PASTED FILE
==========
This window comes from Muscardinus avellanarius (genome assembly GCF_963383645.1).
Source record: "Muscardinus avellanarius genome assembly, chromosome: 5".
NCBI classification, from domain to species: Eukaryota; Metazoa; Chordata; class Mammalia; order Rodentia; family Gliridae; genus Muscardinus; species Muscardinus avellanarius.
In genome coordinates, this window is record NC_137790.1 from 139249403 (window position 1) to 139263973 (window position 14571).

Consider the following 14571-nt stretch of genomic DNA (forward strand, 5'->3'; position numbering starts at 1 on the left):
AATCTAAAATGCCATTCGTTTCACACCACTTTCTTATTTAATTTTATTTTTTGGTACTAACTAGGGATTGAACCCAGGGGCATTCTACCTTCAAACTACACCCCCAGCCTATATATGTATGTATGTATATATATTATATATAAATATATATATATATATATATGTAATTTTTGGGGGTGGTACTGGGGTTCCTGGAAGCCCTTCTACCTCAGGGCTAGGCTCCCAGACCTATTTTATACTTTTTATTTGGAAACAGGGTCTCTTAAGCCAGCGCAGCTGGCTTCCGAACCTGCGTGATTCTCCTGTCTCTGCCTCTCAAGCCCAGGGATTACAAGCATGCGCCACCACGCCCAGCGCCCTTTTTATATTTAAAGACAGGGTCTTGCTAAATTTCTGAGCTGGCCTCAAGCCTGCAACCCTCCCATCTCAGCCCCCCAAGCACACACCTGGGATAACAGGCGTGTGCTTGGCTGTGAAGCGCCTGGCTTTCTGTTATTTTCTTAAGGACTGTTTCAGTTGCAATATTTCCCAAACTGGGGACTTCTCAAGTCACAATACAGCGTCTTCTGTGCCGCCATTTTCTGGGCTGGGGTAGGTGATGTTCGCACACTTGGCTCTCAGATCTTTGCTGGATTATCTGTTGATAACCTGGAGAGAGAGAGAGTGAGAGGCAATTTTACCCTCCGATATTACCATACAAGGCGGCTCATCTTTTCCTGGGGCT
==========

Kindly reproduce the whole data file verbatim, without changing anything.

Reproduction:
This window comes from Muscardinus avellanarius (genome assembly GCF_963383645.1).
Source record: "Muscardinus avellanarius genome assembly, chromosome: 5".
NCBI classification, from domain to species: Eukaryota; Metazoa; Chordata; class Mammalia; order Rodentia; family Gliridae; genus Muscardinus; species Muscardinus avellanarius.
In genome coordinates, this window is record NC_137790.1 from 139249403 (window position 1) to 139263973 (window position 14571).

Consider the following 14571-nt stretch of genomic DNA (forward strand, 5'->3'; position numbering starts at 1 on the left):
AATCTAAAATGCCATTCGTTTCACACCACTTTCTTATTTAATTTTATTTTTTGGTACTAACTAGGGATTGAACCCAGGGGCATTCTACCTTCAAACTACACCCCCAGCCTATATATGTATGTATGTATATATATTATATATAAATATATATATATATATATATGTAATTTTTGGGGGTGGTACTGGGGTTCCTGGAAGCCCTTCTACCTCAGGGCTAGGCTCCCAGACCTATTTTATACTTTTTATTTGGAAACAGGGTCTCTTAAGCCAGCGCAGCTGGCTTCCGAACCTGCGTGATTCTCCTGTCTCTGCCTCTCAAGCCCAGGGATTACAAGCATGCGCCACCACGCCCAGCGCCCTTTTTATATTTAAAGACAGGGTCTTGCTAAATTTCTGAGCTGGCCTCAAGCCTGCAACCCTCCCATCTCAGCCCCCCAAGCACACACCTGGGATAACAGGCGTGTGCTTGGCTGTGAAGCGCCTGGCTTTCTGTTATTTTCTTAAGGACTGTTTCAGTTGCAATATTTCCCAAACTGGGGACTTCTCAAGTCACAATACAGCGTCTTCTGTGCCGCCATTTTCTGGGCTGGGGTAGGTGATGTTCGCACACTTGGCTCTCAGATCTTTGCTGGATTATCTGTTGATAACCTGGAGAGAGAGAGAGTGAGAGGCAATTTTACCCTCCGATATTACCATACAAGGCGGCTCATCTTTTCCTGGGGCT